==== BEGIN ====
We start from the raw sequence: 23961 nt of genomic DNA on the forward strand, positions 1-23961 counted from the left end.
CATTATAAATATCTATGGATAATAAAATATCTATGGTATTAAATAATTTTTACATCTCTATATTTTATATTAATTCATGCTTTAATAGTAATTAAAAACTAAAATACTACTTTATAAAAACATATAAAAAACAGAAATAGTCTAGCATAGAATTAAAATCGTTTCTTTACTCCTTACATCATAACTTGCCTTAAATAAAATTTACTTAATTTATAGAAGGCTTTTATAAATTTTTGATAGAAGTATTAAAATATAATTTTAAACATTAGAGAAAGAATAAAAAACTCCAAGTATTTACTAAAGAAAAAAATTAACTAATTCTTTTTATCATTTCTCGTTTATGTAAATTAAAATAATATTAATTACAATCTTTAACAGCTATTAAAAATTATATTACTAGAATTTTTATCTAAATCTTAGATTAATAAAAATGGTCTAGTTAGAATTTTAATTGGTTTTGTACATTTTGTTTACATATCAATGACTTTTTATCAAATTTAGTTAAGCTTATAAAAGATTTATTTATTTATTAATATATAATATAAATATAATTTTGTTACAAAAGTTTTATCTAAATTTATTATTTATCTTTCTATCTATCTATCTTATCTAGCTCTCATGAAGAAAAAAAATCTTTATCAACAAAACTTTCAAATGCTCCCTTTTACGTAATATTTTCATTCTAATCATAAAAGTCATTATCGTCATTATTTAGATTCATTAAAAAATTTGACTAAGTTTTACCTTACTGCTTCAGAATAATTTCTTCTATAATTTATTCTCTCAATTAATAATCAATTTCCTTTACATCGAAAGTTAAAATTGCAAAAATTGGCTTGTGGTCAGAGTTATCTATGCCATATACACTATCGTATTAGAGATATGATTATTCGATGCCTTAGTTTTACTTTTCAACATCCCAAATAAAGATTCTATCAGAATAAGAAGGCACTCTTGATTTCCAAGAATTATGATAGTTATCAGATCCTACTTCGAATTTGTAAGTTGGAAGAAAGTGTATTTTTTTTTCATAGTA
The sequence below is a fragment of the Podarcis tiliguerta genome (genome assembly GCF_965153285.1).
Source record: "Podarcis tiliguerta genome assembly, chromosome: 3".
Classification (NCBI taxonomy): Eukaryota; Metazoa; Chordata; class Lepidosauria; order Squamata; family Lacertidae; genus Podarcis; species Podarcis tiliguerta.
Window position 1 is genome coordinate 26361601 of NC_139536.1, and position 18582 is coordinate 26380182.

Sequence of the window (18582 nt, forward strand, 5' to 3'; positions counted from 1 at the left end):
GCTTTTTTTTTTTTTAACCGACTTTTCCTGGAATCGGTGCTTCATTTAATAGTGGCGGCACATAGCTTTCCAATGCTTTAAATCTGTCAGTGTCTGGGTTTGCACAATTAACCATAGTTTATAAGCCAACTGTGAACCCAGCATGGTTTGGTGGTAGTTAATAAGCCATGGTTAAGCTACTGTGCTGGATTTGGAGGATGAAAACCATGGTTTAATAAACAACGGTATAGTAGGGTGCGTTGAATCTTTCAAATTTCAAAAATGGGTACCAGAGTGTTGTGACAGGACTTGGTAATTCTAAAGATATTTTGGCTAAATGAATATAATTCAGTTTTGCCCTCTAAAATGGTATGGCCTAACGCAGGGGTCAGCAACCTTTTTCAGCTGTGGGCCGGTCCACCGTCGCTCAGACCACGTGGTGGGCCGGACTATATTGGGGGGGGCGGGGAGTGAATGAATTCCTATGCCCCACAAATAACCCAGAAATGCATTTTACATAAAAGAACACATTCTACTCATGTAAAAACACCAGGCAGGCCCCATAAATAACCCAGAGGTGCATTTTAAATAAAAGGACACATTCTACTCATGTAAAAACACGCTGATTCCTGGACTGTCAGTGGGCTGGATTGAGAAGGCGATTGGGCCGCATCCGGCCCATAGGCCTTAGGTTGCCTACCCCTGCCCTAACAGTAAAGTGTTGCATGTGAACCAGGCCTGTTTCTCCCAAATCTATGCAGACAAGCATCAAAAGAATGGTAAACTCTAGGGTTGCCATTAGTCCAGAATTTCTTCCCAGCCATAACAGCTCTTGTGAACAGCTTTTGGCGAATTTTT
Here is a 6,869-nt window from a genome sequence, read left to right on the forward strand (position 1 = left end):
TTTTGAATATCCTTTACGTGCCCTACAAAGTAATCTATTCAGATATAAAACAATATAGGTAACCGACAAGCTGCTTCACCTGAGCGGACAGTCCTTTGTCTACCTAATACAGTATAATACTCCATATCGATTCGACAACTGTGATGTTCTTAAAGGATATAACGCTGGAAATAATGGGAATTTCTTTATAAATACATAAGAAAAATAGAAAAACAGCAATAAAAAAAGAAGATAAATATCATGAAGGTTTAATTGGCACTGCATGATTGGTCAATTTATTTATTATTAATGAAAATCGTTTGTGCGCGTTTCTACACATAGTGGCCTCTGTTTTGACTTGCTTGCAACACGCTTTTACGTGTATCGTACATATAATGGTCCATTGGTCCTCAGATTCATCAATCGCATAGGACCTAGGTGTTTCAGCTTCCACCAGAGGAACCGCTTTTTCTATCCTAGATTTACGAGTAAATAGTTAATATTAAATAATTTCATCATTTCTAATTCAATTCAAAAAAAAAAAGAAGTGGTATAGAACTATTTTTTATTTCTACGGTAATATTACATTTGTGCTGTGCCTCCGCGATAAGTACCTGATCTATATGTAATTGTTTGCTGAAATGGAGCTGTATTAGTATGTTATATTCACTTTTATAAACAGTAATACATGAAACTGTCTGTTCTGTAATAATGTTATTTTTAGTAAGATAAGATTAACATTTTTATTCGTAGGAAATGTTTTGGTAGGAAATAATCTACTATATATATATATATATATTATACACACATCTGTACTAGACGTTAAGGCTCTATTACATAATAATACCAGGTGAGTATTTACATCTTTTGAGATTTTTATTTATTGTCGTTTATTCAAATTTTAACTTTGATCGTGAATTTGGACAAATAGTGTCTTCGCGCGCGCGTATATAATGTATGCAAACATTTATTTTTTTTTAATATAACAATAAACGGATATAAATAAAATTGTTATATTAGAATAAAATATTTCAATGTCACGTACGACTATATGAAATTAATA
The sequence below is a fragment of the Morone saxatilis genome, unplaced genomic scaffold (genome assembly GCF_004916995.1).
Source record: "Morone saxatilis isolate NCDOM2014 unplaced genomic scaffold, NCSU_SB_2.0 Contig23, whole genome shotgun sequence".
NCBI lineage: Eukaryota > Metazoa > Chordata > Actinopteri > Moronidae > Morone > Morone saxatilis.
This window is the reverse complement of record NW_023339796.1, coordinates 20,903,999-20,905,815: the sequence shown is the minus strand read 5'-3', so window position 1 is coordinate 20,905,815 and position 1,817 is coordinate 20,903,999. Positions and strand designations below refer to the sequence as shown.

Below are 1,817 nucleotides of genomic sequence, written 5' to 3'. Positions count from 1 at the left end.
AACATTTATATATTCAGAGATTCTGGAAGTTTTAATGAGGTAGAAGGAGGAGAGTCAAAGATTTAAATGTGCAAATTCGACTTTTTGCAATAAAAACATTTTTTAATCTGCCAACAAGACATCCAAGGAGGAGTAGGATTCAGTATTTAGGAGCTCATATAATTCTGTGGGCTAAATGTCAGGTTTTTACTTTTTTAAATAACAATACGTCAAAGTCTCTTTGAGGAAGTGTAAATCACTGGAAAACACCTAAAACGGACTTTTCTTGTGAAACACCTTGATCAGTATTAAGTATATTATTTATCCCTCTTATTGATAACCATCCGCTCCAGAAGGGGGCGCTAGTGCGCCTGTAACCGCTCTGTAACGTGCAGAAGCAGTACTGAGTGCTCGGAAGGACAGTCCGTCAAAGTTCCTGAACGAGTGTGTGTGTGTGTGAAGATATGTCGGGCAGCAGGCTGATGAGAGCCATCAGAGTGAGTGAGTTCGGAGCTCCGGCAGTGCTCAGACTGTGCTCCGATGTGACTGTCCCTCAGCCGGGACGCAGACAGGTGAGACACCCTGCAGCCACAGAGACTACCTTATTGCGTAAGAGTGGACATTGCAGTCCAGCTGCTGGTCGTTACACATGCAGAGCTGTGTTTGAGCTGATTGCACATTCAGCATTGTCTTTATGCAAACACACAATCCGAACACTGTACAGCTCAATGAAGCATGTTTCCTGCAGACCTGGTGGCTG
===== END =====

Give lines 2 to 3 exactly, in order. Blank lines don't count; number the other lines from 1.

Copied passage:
CATTATAAATATCTATGGATAATAAAATATCTATGGTATTAAATAATTTTTACATCTCTATATTTTATATTAATTCATGCTTTAATAGTAATTAAAAACTAAAATACTACTTTATAAAAACATATAAAAAACAGAAATAGTCTAGCATAGAATTAAAATCGTTTCTTTACTCCTTACATCATAACTTGCCTTAAATAAAATTTACTTAATTTATAGAAGGCTTTTATAAATTTTTGATAGAAGTATTAAAATATAATTTTAAACATTAGAGAAAGAATAAAAAACTCCAAGTATTTACTAAAGAAAAAAATTAACTAATTCTTTTTATCATTTCTCGTTTATGTAAATTAAAATAATATTAATTACAATCTTTAACAGCTATTAAAAATTATATTACTAGAATTTTTATCTAAATCTTAGATTAATAAAAATGGTCTAGTTAGAATTTTAATTGGTTTTGTACATTTTGTTTACATATCAATGACTTTTTATCAAATTTAGTTAAGCTTATAAAAGATTTATTTATTTATTAATATATAATATAAATATAATTTTGTTACAAAAGTTTTATCTAAATTTATTATTTATCTTTCTATCTATCTATCTTATCTAGCTCTCATGAAGAAAAAAAATCTTTATCAACAAAACTTTCAAATGCTCCCTTTTACGTAATATTTTCATTCTAATCATAAAAGTCATTATCGTCATTATTTAGATTCATTAAAAAATTTGACTAAGTTTTACCTTACTGCTTCAGAATAATTTCTTCTATAATTTATTCTCTCAATTAATAATCAATTTCCTTTACATCGAAAGTTAAAATTGCAAAAATTGGCTTGTGGTCAGAGTTATCTATGCCATATACACTATCGTATTAGAGATATGATTATTCGATGCCTTAGTTTTACTTTTCAACATCCCAAATAAAGATTCTATCAGAATAAGAAGGCACTCTTGATTTCCAAGAATTATGATAGTTATCAGATCCTACTTCGAATTTGTAAGTTGGAAGAAAGTGTATTTTTTTTTCATAGTA
The sequence below is a fragment of the Podarcis tiliguerta genome (genome assembly GCF_965153285.1).